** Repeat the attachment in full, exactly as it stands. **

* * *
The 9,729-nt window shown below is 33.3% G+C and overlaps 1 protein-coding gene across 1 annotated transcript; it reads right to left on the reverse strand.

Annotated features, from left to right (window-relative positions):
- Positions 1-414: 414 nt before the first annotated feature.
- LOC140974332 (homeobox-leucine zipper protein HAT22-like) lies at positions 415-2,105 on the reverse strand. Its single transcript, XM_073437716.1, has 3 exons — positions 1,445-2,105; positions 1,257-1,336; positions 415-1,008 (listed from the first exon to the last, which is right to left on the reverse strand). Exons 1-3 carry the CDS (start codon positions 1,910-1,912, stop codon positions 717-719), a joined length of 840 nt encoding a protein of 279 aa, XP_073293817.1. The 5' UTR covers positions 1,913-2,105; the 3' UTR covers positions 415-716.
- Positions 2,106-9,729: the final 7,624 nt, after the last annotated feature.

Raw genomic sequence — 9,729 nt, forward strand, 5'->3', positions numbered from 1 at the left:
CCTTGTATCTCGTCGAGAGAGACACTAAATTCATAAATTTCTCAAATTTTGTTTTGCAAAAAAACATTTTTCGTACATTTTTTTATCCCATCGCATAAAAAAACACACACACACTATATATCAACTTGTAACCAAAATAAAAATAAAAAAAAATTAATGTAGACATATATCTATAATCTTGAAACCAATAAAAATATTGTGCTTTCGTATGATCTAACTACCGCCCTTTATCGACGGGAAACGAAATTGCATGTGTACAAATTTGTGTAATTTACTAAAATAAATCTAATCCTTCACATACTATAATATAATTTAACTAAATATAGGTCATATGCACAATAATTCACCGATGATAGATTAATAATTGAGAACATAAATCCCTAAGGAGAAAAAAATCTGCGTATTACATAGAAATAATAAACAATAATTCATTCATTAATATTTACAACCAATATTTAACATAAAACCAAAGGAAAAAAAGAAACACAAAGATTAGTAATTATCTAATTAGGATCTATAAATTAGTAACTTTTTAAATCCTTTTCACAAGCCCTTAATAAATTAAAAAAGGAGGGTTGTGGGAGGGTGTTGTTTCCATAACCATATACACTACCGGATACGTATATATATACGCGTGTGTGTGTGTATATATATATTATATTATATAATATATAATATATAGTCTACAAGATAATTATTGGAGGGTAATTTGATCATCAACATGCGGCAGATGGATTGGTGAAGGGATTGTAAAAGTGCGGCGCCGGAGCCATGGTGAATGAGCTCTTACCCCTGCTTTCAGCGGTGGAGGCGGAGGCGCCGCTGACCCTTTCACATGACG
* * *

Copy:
The 9,729-nt window shown below is 33.3% G+C and overlaps 1 protein-coding gene across 1 annotated transcript; it reads right to left on the reverse strand.

Annotated features, from left to right (window-relative positions):
- Positions 1-414: 414 nt before the first annotated feature.
- LOC140974332 (homeobox-leucine zipper protein HAT22-like) lies at positions 415-2,105 on the reverse strand. Its single transcript, XM_073437716.1, has 3 exons — positions 1,445-2,105; positions 1,257-1,336; positions 415-1,008 (listed from the first exon to the last, which is right to left on the reverse strand). Exons 1-3 carry the CDS (start codon positions 1,910-1,912, stop codon positions 717-719), a joined length of 840 nt encoding a protein of 279 aa, XP_073293817.1. The 5' UTR covers positions 1,913-2,105; the 3' UTR covers positions 415-716.
- Positions 2,106-9,729: the final 7,624 nt, after the last annotated feature.

Raw genomic sequence — 9,729 nt, forward strand, 5'->3', positions numbered from 1 at the left:
CCTTGTATCTCGTCGAGAGAGACACTAAATTCATAAATTTCTCAAATTTTGTTTTGCAAAAAAACATTTTTCGTACATTTTTTTATCCCATCGCATAAAAAAACACACACACACTATATATCAACTTGTAACCAAAATAAAAATAAAAAAAAATTAATGTAGACATATATCTATAATCTTGAAACCAATAAAAATATTGTGCTTTCGTATGATCTAACTACCGCCCTTTATCGACGGGAAACGAAATTGCATGTGTACAAATTTGTGTAATTTACTAAAATAAATCTAATCCTTCACATACTATAATATAATTTAACTAAATATAGGTCATATGCACAATAATTCACCGATGATAGATTAATAATTGAGAACATAAATCCCTAAGGAGAAAAAAATCTGCGTATTACATAGAAATAATAAACAATAATTCATTCATTAATATTTACAACCAATATTTAACATAAAACCAAAGGAAAAAAAGAAACACAAAGATTAGTAATTATCTAATTAGGATCTATAAATTAGTAACTTTTTAAATCCTTTTCACAAGCCCTTAATAAATTAAAAAAGGAGGGTTGTGGGAGGGTGTTGTTTCCATAACCATATACACTACCGGATACGTATATATATACGCGTGTGTGTGTGTATATATATATTATATTATATAATATATAATATATAGTCTACAAGATAATTATTGGAGGGTAATTTGATCATCAACATGCGGCAGATGGATTGGTGAAGGGATTGTAAAAGTGCGGCGCCGGAGCCATGGTGAATGAGCTCTTACCCCTGCTTTCAGCGGTGGAGGCGGAGGCGCCGCTGACCCTTTCACATGACG